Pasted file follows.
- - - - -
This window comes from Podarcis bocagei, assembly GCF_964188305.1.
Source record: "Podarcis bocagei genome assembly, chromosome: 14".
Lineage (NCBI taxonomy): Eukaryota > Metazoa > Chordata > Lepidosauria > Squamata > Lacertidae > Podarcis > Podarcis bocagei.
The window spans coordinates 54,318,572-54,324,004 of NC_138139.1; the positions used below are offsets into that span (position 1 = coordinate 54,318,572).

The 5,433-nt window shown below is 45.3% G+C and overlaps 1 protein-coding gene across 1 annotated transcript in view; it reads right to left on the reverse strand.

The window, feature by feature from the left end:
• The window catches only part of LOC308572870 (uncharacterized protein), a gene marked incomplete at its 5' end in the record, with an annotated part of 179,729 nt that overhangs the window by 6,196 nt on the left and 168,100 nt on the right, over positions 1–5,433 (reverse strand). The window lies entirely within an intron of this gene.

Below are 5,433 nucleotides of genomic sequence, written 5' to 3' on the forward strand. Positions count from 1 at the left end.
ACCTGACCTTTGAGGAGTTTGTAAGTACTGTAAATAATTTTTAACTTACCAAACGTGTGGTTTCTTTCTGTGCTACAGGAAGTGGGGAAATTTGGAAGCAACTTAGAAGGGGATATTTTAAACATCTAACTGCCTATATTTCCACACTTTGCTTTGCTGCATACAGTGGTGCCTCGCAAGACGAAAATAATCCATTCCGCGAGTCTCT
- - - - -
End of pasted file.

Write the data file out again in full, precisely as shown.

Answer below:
This window comes from Podarcis bocagei, assembly GCF_964188305.1.
Source record: "Podarcis bocagei genome assembly, chromosome: 14".
Lineage (NCBI taxonomy): Eukaryota > Metazoa > Chordata > Lepidosauria > Squamata > Lacertidae > Podarcis > Podarcis bocagei.
The window spans coordinates 54,318,572-54,324,004 of NC_138139.1; the positions used below are offsets into that span (position 1 = coordinate 54,318,572).

The 5,433-nt window shown below is 45.3% G+C and overlaps 1 protein-coding gene across 1 annotated transcript in view; it reads right to left on the reverse strand.

The window, feature by feature from the left end:
• The window catches only part of LOC308572870 (uncharacterized protein), a gene marked incomplete at its 5' end in the record, with an annotated part of 179,729 nt that overhangs the window by 6,196 nt on the left and 168,100 nt on the right, over positions 1–5,433 (reverse strand). The window lies entirely within an intron of this gene.

Below are 5,433 nucleotides of genomic sequence, written 5' to 3' on the forward strand. Positions count from 1 at the left end.
ACCTGACCTTTGAGGAGTTTGTAAGTACTGTAAATAATTTTTAACTTACCAAACGTGTGGTTTCTTTCTGTGCTACAGGAAGTGGGGAAATTTGGAAGCAACTTAGAAGGGGATATTTTAAACATCTAACTGCCTATATTTCCACACTTTGCTTTGCTGCATACAGTGGTGCCTCGCAAGACGAAAATAATCCATTCCGCGAGTCTCT